3 Ways to Boost Mood with Food
Is winter over yet? You’re probably asking yourself this exact question. Nevertheless, when faced with frigid temperatures, lack of sunlight and ample snow and ice, keeping a cheery mood can be difficult. This has many wondering, does what we eat impact how we feel? Research says yes. Today we’ll be discussing three ways to boost mood with food.
Disclaimer: Food does not replace the importance of a trained therapist, physical activity or your doctor’s recommendations.
Mental Health Facts:
- In any given year, 1 in 5 Canadians will experience a mental health problem or illness.
- Seasonal Affective Disorder (SAD) is a form of depression impacting 6-15% of Canadians. It usually begins in late fall or early winter and fades as the weather improves.
- The World Health Organization estimates that by 2020, depression will rank second among the top 10 burdens of disease worldwide.
Did you know?
1 in 5 Canadians will experience a mental health problem or illness.
The Role of Diet in Mental Health
Food is composed of nutrients, which affect brain chemistry and, therefore, influence our mood. Researchers have long suspected a poor diet could lead to poor mental health. However, this could be a “chicken-and-egg” scenario, when we feel crappy we tend to eat poorly. Nevertheless, researchers continue to explore the connection.
Food is composed of nutrients → impacts brain chemistry → impacts mood
In a recent research analysis of almost 46,000 people was published in the Journal of Psychosomatic Medicine. Interestingly, dietary changes did not have a significant effect on symptoms of anxiety. However, it was found that every kind of dietary improvement “significantly reduced depressive symptoms.” In addition, the co-author of the study notes, “when dietary interventions were combined with exercise, a greater improvement in depressive symptoms was experienced.” The takeaway? What you eat may influence the way you feel. Why? Let’s get into that.
Role of Inflammation in Mental Health
Increased inflammation in our bodies appears to be linked with mental health issues. Now, keep in mind inflammation is not always a bad thing. Inflammation is part of the body’s immune response to fight infections, injuries and toxins. Inflammation works to help our bodies heal. For example, cutting your finger will lead to an inflammatory immune response. However, if the body is in a constant state of inflammation (from diet or lifestyle factors), then negative consequences can impact our brain chemistry, tissues and organs.
- Refined sugars or processed foods
- Low omega-3 fatty acid intake
- Excess alcohol
- Lack of sleep
- Sedentary lifestyle
- Excess calories
A study in the Journal of Brain, Behavior, and Immunity found those with more “Western” diets – high red meat, processed foods and sweets – had increased inflammation and higher rates of depression. Those whose eating patterns mirrored an anti-inflammatory diet (similar to the Mediterranean diet) were the opposite.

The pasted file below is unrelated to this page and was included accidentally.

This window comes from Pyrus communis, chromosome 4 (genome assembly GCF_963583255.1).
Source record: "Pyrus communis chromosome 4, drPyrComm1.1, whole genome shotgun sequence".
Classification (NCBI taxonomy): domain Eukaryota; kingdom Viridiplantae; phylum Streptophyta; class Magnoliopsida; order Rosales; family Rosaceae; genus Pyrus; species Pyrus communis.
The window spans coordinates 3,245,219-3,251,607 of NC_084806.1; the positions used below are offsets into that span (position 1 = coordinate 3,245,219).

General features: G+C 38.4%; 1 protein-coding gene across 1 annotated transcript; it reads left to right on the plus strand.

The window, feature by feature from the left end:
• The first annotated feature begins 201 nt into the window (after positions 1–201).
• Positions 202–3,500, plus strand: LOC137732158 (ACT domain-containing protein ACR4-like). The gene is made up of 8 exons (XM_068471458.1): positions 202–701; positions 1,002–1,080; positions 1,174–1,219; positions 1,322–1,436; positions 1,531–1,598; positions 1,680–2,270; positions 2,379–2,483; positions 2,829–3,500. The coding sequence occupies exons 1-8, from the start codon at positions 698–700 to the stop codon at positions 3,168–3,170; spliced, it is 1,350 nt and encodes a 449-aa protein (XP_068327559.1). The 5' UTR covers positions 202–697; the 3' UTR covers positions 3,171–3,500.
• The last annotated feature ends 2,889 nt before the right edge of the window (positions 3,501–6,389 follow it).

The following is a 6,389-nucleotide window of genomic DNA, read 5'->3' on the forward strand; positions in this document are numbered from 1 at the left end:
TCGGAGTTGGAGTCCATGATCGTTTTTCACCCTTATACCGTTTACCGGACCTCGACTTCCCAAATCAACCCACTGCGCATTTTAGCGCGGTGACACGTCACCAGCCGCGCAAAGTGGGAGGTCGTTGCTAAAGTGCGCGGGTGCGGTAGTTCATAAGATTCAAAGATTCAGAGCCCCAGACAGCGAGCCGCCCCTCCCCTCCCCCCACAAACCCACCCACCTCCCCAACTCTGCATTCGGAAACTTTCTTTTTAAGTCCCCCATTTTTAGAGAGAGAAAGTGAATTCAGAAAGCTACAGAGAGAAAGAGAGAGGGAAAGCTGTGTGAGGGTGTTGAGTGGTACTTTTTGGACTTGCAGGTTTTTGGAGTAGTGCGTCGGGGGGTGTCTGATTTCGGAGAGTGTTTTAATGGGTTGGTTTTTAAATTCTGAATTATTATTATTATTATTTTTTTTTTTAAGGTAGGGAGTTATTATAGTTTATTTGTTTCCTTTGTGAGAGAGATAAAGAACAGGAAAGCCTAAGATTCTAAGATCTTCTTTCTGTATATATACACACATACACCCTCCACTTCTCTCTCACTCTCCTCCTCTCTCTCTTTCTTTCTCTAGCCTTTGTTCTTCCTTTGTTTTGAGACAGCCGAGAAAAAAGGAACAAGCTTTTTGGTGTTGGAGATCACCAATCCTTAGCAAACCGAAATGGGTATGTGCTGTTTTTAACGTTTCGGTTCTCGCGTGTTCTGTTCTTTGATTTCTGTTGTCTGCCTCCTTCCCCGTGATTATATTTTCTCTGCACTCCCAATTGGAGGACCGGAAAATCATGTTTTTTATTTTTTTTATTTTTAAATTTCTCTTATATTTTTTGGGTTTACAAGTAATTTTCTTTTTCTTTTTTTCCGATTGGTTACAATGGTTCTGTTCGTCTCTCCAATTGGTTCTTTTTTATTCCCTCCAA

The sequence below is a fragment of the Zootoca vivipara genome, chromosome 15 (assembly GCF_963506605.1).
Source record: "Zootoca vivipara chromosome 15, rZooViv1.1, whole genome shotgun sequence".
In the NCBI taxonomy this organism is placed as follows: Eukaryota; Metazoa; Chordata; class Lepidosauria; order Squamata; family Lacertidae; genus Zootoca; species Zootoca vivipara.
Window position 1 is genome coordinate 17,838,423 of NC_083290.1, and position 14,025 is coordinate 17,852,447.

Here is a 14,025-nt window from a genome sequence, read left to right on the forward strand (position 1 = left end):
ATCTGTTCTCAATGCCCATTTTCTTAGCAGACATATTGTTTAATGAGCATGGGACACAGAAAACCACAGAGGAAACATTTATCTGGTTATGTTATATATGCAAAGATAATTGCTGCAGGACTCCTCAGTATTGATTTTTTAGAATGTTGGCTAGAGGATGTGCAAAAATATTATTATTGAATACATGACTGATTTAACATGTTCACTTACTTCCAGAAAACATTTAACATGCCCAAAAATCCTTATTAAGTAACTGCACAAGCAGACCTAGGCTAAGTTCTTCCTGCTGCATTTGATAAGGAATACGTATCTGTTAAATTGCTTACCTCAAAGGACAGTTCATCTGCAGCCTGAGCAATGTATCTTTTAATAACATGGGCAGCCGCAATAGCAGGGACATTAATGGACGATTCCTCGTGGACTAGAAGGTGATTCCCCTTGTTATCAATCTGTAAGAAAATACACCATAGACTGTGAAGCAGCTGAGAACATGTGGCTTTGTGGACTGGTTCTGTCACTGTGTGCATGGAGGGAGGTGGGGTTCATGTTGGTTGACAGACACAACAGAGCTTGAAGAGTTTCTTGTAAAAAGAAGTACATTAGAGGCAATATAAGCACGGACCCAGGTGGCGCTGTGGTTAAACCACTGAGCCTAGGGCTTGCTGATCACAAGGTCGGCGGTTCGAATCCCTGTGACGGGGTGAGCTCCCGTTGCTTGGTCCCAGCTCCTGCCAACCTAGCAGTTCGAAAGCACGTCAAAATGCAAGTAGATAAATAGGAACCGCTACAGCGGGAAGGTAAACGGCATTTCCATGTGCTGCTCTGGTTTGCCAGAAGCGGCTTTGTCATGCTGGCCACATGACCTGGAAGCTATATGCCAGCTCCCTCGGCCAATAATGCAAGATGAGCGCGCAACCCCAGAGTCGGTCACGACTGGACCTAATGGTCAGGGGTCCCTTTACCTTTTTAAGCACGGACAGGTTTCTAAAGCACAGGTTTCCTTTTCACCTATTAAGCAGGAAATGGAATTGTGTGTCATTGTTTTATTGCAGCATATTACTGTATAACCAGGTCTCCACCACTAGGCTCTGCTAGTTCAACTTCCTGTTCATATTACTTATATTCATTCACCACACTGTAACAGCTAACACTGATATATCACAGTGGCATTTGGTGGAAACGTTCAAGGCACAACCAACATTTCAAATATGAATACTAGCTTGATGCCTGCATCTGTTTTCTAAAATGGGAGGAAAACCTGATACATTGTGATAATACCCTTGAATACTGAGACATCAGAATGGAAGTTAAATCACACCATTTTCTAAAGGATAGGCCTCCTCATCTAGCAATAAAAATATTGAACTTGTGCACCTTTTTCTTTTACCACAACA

Dietitian TIP: Seek anti-inflammatory foods to support “feel-good” brain hormones!
3 Ways to Boost Mood with Food
1. Eat your vegetables (and fruit)
We know that 60% of Canadians don’t consume enough fruits and veggies. However, it appears that these nutrient-rich foods are vital if we want to boost our mood through food! Colourful fruits and vegetables contain disease-fighting antioxidants, along with essential vitamins and minerals.
A study published in Journal of the Academy of Nutrition and Dietetics found individuals with depression had lower antioxidant intake (vitamin C, lutein and carotenoids) as well as lower fruit and vegetable consumption compared to those without depression. Now this might be a correlation and not causation, but still good reason to add more to our diet. Additionally, a recent publication (a combination of studies know as a meta-analysis) found fruit and vegetable consumption is inversely associated with depression.
How Veggies Boost Mood:
- Folate, found in leafy greens including spinach and kale, raises levels of our happy hormone (serotonin), which plays a major role in mood regulation.
- Orange, yellow and red coloured veggies contain beta-carotene, an antioxidant that reduces free radical damage in the brain.
- The carbohydrate in starchy vegetables like sweet potatoes and regular potatoes produce mood-boosting serotonin. If you’re trying to restrict or avoid carbs, click here to read my blog, In Defence of Carbs, Stop the Hating.
- Lycopene in tomatoes is a powerful anti-oxidant that helps fight inflammation.
Did you know?
Leafy greens like spinach and kale contain folate which raises levels of serotonin, your happy hormone.
Mood-Boosting Actions for Fruit and Veggies:
- Aim for 2 servings of vegetables at lunch and dinner. One serving is equal to a handful of raw leafy greens or ½ cup cooked vegetable.
- Think half your plate veggies! This is emphasized in Canada’s New Food Guide (click here to learn more).
- Aim for two to three servings of fruit a day. Have a fruit as part of your snack or as a breakfast or salad topper. A tennis ball size of fruit is one serving.
- Add a handful of spinach/kale to a stir-fry, sauce or add a side salad (click here to see how to build scrumptious salads)
- Blend vegetables into a soup or smoothie.
- Looking for more tips? Read my 7 Veggie-Boosting Strategies here. Or seek a registered dietitian for personalized recommendations and goal-setting.
2. Get the “Good Fats”
Fats are essential to our nervous system, but are not created equal, especially when it comes to our brain’s production of neurotransmitters. They help us feel calm, reduce inflammation and even lower sugar cravings. The “good fats” are those found in foods like nuts, seeds, avocado, olives, plant-based oils and fatty fish. Saturated fats, in contrast, have been linked with heart disease. They can promote inflammation in the body. Monounsaturated fats (in our nuts, seeds, oils, and avocado) and polyunsaturated fats (omega-3’s) appear to be anti-inflammatory, which is good for our brain and therefore our mood.